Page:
Paolo Sabbatini

Paolo Sabbatini |Clyto Access

Michigan State University, USA

Editorial Board Member
sabbatin@msu.edu

Expertise: Canopy management, crop estimation,sustainable yield, vine physiology,vine productivity, wine grapes

Bio:

Paolo Sabbatini received his PhD (2002) and MS (1997) in Horticulture from the University of Ancona (Italy). From 2002, he worked as post-doc focusing his research on carbon assimilation and in 2004 moved to Michigan State for continuing his post-doctoral studies on natural carbon isotope discrimination and source-sink relationship. In 2007 he joined the Department of Horticulture of the Michigan State University as Assistant Professor in viticulture with research (50%), extension (40%) and teaching (10%) responsibilities and he become Associate Professor in 2013. Research focus is on vine physiology of juice and wine grapes. Emphasis is on physiological and cultural factors limiting vine growth, sustainable yield, fruit quality and their interaction with biotic and abiotic stress. His ultimate goal is to solve whole plant problems that will optimize vine productivity and quality. He has State responsibilities for evaluation of wine cultivar and several ongoing research projects funded by MGWIC (Michigan Grape Wine and industry Council), Welch’s National Grape Cooperative, Project GREEEN (MSU AgBioResearch) and USDA on vine balance, canopy management, determination of action thresholds of pest and diseases and viticultural approaches to reduce bunch rot in wine grapes. He is affiliated with several professional societies; ASEV (from 2007), ASEV-ES (from 2009), ISHS (from 2002) and ASHS (from 2006).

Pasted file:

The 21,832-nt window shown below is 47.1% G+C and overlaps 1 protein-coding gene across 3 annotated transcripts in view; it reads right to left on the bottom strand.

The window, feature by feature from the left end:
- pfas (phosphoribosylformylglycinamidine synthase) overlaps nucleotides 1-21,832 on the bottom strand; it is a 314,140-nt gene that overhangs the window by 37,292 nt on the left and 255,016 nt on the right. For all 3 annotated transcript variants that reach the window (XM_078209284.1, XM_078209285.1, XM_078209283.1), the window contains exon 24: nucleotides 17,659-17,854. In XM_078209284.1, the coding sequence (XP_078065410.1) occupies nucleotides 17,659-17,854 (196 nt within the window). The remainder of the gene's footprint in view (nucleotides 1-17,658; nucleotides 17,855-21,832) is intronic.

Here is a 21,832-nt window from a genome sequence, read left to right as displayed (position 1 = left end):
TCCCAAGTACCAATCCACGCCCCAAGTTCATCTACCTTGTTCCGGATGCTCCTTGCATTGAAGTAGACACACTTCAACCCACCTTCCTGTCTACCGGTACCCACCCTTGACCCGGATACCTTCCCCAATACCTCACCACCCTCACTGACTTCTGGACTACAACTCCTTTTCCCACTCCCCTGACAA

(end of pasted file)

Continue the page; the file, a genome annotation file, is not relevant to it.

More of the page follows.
His research focus is on vine physiology of juice and wine grapes. Emphasis is on physiological and cultural factors limiting vine growth, sustainable yield, fruit quality and their interaction with biotic and abiotic stress. His research goals is to solve whole plant problems that will optimize vine productivity and quality. Research activities focus on vine physiology under Michigan cool climate conditions. The main objective is identifying environmental, physiological and cultural factors that limit vine growth and development, fruit maturity and quality. In particular a) photosynthetic carbon assimilation and partitioning, b) effect of biotic and abiotic stress on vine yield and fruit quality, and c) natural carbon isotope discrimination. Canopy management, crop estimation and adjustment and vineyard mechanization are primary focus to better control cultural and physiological factors important for efficient production of high-value grapes.

Related Journals & Conferences :

International Journal of Agriculture, Soil & Environment